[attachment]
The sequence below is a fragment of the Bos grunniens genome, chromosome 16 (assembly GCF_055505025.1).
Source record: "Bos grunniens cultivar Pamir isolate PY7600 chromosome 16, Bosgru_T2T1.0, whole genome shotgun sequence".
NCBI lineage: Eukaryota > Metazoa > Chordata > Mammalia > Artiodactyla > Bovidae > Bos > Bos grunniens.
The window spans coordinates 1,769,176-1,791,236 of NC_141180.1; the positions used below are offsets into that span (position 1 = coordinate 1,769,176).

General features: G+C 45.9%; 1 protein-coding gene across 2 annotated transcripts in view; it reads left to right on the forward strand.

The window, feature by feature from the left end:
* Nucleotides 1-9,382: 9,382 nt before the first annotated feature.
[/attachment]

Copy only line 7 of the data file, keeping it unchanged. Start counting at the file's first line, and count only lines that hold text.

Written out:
* Nucleotides 1-9,382: 9,382 nt before the first annotated feature.